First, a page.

Censorship of Public Input at DVRPC

March 2010

In the 1970’s under a federal mandate, the Delaware Valley Regional Planning Commission (DVRPC) established a forum for allowing citizens from the nine county region to participate in the planning process. The Regional Citizens Committee (RCC), was formed as an advisory committee to focus on the critical issues of transportation, housing and the environment. Forty years later, development and planning in these areas continue to address the changing needs of our region.
the DVRPC’s staff has chosen censorship over open discussion

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If you don't use the stamp, we'll take away the ink pad
---DVRPC RCC Member

What good is it to ask citizens to attend RCC meetings if they can only discuss...DVRPC Board policy?
In the realm of transportation, our region has approached a crossroads. Globally, we are once again witnessing the cause and effect of high gas prices, and the dangers in the energy field. As with the 2008 gas price spike, residents are once again turning to public transportation to defray the costs of driving. The 2008 gas price surge taught us a valuable lesson that our public transportation system is unprepared for a future when high gas prices become the norm. We learned that our buses must become more efficient, and so SEPTA switched to hybrid buses. We learned that we must live closer to where we work, or closer to transit,

In May of 2010, the RCC became aware that many interests in regional rail were calling for a new look at where investments were made in the system that would provide improvements to capacity and coverage. In response to automobile-centric plans to increase capacity at regional rail stations such as Jenkintown, the RCC advised the DVRPC board of directors that better alternatives existed that would reduce driving and better prepare us for the challenging future.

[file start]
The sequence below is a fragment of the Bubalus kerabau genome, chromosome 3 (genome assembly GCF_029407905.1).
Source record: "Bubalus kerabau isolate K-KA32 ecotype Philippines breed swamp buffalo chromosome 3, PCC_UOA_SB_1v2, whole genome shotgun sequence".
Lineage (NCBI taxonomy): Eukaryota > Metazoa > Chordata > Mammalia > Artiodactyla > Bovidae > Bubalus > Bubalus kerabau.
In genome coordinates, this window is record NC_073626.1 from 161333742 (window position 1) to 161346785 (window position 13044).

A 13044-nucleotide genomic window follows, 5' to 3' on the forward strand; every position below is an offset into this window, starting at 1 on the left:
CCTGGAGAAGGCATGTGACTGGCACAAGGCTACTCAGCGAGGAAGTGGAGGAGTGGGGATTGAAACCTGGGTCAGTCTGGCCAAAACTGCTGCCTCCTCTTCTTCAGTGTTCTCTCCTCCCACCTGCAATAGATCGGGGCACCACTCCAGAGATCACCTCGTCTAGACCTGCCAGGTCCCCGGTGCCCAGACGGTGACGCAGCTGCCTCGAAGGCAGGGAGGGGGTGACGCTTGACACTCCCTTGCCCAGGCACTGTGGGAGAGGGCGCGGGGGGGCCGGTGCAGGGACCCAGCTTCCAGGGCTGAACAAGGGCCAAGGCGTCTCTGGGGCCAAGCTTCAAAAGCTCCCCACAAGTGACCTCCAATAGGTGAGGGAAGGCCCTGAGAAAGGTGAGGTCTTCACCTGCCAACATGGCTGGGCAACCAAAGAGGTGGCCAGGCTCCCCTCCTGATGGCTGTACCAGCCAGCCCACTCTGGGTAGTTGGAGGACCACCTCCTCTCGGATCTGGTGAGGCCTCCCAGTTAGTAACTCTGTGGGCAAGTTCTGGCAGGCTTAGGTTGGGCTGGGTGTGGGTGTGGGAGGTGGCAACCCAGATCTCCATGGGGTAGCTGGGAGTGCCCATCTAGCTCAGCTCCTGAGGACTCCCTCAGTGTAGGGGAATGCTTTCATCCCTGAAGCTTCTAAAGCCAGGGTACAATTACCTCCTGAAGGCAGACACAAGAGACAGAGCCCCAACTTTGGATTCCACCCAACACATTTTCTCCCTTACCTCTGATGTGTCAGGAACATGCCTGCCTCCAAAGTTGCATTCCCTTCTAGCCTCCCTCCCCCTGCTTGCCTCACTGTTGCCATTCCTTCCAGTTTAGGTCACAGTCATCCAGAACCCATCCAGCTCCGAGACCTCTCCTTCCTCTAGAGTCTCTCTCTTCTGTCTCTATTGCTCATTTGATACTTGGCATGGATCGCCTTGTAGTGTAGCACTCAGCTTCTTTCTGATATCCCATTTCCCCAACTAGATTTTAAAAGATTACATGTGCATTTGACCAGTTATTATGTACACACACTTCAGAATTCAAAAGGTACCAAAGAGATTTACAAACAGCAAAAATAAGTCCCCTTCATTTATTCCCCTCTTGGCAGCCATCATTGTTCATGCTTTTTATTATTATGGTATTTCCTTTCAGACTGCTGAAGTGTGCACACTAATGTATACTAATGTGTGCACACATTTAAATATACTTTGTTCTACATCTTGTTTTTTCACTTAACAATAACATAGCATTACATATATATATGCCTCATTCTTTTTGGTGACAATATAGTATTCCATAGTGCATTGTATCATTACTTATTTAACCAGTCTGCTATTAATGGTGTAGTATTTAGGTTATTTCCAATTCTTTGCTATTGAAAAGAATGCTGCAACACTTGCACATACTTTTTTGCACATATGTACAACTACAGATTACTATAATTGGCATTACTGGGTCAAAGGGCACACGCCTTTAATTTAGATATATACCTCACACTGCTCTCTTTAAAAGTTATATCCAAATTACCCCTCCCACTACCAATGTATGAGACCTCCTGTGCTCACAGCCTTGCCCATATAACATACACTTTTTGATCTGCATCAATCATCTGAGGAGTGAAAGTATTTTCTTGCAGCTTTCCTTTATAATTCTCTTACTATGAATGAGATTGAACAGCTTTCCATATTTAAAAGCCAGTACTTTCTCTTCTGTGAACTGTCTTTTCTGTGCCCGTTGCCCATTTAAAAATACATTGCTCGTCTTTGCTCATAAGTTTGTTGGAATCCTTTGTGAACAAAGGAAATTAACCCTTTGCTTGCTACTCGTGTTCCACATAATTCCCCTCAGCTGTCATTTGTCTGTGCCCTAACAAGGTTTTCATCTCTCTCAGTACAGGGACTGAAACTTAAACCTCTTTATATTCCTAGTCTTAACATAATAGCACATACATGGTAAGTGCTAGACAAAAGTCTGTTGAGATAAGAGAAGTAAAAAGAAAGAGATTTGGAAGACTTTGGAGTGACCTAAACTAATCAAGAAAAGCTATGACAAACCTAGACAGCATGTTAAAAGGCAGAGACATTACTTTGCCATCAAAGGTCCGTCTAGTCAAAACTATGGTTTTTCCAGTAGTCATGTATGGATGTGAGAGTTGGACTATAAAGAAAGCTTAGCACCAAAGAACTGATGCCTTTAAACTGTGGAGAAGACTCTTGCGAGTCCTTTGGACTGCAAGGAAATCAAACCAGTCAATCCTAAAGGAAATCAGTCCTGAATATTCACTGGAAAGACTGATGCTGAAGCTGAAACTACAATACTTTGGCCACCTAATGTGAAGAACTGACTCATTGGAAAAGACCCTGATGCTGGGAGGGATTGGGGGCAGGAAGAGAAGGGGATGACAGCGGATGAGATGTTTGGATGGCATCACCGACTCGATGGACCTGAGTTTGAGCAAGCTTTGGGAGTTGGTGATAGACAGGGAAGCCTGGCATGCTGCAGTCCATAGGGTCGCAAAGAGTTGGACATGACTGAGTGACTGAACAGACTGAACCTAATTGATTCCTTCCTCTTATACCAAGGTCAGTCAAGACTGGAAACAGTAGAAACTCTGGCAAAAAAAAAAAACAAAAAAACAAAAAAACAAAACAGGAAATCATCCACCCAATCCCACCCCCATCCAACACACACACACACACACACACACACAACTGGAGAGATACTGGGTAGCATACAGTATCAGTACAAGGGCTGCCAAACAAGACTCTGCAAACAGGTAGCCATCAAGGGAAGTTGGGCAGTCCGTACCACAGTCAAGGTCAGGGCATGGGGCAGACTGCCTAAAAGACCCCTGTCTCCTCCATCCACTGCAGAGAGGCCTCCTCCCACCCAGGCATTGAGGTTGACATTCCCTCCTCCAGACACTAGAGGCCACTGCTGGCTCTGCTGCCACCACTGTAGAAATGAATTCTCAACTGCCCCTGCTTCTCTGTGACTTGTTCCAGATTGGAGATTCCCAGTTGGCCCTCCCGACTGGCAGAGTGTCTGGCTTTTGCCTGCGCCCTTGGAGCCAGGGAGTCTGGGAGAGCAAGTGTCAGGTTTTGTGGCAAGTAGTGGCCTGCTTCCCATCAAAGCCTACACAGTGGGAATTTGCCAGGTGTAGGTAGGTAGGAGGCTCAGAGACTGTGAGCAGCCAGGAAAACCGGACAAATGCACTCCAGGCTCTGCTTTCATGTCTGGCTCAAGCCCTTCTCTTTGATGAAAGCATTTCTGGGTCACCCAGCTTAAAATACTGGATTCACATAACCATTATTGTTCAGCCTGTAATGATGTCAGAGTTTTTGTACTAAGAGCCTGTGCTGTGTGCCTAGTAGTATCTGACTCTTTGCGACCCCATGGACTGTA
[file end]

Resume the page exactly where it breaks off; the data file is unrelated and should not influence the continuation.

The DVRPC RCC Meeting
Photo: DVRPC

In the ensuing months, the volunteer citizens of the RCC discussed a wide variety of topics that are central to regional planning. Along the way, important policy recommendations were made to the DVRPC board regarding rail expansion, project prioritization and preservation of inactive passenger rail corridors, especially ones that are being converted into recreational trails.

Photo Credit: DVRPC
Aissia Richardson,
RCC Chair 2011
Photo: DVRPC
Unhappy with the policy suggestions and discussions by the citizens, the executive committee of the RCC, chaired by Aissia Richardson, with direction from DVRPC staff, suspended the citizen’s long range planning task force, and redistributed voting rights on all other subcomittiees, including the citizen’s Action Task Force, which is the body that votes to approve or reject transportation improvement projects.

Rather than listen to the needs and suggestions of the citizens, the DVRPC’s staff has chosen censorship over open discussion. At the February 15, 2011 meeting, staff from the DVRPC responded to the ideas, suggestions and requests from its biggest supporters-the taxpayers by rendering their voices silent. With discussion of “non-DVRPC policy” subjects removed from the open forum, such as rebuilding our passenger rail system, the DVRPC’s citizens committee now finds itself on the track to irrelevance.